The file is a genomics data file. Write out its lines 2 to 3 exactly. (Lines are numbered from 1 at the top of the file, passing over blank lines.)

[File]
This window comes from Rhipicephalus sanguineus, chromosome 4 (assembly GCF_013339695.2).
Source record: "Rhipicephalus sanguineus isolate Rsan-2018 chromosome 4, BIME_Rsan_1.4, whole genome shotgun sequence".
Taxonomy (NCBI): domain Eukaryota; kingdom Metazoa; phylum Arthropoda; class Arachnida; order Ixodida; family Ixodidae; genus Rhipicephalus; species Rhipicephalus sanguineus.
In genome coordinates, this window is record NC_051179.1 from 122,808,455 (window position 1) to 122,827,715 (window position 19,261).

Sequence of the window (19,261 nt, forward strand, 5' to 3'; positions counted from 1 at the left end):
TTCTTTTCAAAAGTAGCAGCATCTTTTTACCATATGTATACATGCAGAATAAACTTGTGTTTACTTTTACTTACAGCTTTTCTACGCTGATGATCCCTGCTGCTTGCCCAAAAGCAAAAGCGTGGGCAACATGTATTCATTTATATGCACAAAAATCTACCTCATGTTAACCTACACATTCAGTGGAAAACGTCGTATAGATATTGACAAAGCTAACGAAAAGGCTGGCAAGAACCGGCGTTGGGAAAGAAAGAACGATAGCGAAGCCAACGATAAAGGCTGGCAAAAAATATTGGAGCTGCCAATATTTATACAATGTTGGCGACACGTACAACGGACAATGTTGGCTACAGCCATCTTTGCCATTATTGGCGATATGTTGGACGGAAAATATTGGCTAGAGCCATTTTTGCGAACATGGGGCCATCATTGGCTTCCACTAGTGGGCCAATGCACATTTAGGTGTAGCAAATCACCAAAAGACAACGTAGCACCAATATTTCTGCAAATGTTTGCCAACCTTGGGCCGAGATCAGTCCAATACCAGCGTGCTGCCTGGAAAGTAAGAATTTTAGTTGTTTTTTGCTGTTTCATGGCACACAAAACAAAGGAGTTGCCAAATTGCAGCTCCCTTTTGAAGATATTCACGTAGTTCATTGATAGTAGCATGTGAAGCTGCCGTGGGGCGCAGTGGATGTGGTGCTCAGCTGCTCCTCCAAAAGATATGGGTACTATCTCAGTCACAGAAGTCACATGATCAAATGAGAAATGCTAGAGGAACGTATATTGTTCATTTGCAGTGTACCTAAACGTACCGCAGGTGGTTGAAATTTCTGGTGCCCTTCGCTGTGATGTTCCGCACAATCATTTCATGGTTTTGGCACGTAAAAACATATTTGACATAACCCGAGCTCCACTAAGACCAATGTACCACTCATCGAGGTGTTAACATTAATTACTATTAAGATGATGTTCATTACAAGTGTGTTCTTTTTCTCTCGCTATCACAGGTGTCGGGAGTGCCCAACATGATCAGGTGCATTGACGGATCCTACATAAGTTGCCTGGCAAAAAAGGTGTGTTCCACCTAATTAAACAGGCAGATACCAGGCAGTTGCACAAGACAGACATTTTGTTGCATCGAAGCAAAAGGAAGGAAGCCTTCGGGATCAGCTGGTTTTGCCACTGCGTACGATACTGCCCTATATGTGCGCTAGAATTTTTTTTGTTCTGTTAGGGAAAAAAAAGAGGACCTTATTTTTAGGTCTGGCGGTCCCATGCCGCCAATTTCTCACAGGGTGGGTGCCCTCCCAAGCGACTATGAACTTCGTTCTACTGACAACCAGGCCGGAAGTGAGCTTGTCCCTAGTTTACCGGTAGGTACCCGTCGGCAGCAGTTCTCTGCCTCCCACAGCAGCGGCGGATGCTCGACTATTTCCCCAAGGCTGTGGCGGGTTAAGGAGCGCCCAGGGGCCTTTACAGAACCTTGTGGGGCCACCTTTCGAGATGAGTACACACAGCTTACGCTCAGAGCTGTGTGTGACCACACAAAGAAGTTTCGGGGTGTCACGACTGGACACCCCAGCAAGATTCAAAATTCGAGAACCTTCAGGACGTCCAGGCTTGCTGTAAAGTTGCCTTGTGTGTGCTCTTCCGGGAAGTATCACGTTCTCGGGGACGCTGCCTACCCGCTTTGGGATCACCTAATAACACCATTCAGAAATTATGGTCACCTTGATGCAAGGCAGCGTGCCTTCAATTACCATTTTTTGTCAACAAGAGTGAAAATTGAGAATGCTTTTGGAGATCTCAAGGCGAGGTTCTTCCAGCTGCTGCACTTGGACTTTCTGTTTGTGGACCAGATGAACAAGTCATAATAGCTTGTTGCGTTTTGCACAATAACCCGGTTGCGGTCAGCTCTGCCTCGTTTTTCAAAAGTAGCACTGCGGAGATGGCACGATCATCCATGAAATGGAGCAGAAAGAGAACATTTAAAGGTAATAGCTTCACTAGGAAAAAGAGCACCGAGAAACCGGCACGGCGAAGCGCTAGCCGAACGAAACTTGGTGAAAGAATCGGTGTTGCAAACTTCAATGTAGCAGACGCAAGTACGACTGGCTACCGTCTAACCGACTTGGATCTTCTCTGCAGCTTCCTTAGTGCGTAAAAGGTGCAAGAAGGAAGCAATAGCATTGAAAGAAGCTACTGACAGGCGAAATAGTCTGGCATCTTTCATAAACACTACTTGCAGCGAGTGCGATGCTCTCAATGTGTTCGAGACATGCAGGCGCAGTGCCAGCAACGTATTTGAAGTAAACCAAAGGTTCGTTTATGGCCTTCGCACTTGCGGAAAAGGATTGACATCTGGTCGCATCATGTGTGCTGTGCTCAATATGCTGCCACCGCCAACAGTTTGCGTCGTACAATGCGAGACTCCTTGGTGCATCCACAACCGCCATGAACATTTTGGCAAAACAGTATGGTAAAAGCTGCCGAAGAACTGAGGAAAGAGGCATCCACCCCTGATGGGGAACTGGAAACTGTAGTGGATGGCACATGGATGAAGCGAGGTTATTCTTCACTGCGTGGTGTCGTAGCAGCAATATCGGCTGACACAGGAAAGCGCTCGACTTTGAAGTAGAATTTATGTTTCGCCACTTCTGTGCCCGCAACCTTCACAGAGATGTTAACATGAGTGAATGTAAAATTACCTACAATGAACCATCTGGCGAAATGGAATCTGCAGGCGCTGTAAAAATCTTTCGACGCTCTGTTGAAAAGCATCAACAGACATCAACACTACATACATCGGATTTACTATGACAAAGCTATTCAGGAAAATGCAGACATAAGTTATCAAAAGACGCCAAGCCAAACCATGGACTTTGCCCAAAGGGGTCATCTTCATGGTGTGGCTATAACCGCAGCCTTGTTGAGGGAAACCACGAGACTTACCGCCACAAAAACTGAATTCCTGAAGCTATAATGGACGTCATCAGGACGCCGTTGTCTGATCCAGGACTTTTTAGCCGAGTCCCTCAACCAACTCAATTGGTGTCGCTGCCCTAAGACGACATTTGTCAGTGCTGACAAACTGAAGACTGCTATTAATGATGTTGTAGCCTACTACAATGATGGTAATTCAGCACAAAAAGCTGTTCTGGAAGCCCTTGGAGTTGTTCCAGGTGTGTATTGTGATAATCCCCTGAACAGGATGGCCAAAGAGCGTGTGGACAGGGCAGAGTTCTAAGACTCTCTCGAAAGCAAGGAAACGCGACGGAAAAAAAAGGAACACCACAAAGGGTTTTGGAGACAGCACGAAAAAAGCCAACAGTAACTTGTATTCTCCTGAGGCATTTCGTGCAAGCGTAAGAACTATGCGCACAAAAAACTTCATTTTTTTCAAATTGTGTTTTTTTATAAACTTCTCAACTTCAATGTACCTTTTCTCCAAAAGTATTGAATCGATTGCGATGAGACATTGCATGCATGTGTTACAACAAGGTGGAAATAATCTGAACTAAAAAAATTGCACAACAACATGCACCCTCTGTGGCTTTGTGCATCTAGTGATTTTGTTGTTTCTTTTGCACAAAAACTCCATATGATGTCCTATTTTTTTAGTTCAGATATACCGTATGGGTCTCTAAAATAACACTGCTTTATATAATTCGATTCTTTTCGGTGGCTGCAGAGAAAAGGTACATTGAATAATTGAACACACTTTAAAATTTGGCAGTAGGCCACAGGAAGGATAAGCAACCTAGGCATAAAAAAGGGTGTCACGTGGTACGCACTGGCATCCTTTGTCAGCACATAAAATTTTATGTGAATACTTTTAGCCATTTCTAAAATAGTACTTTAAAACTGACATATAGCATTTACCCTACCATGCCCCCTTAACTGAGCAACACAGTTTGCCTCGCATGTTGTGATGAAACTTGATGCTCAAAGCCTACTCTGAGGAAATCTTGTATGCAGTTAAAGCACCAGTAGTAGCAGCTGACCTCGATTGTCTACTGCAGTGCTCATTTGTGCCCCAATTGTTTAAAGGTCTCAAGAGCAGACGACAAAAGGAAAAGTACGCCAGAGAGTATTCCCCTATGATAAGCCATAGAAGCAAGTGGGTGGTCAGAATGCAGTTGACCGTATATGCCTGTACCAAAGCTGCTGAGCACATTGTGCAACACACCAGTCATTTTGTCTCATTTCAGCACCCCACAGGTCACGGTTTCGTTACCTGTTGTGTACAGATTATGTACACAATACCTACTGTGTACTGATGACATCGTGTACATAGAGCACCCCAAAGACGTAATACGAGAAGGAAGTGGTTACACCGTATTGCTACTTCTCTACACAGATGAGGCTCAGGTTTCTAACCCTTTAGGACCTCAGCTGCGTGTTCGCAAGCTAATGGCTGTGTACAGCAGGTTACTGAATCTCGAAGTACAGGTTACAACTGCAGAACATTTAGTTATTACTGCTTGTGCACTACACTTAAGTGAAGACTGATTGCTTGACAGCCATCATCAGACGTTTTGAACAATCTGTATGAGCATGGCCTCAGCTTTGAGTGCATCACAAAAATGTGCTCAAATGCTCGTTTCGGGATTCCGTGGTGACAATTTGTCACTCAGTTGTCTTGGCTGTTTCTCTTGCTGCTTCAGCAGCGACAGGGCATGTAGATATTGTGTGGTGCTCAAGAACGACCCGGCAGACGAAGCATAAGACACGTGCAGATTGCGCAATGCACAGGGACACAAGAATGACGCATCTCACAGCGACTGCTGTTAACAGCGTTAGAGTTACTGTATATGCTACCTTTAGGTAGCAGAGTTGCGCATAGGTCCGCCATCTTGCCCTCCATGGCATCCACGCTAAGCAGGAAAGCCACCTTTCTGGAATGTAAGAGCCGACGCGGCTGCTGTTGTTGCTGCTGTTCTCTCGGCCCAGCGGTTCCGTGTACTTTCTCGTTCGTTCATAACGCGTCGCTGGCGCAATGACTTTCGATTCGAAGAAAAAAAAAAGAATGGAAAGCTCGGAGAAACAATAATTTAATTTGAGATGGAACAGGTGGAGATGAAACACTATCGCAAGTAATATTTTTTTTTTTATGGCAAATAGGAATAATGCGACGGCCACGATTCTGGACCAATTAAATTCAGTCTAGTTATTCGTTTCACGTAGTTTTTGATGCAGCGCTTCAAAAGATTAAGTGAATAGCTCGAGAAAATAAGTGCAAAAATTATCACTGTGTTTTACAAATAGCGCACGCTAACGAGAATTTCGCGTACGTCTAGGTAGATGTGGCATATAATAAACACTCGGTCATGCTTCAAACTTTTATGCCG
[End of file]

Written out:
Source record: "Rhipicephalus sanguineus isolate Rsan-2018 chromosome 4, BIME_Rsan_1.4, whole genome shotgun sequence".
Taxonomy (NCBI): domain Eukaryota; kingdom Metazoa; phylum Arthropoda; class Arachnida; order Ixodida; family Ixodidae; genus Rhipicephalus; species Rhipicephalus sanguineus.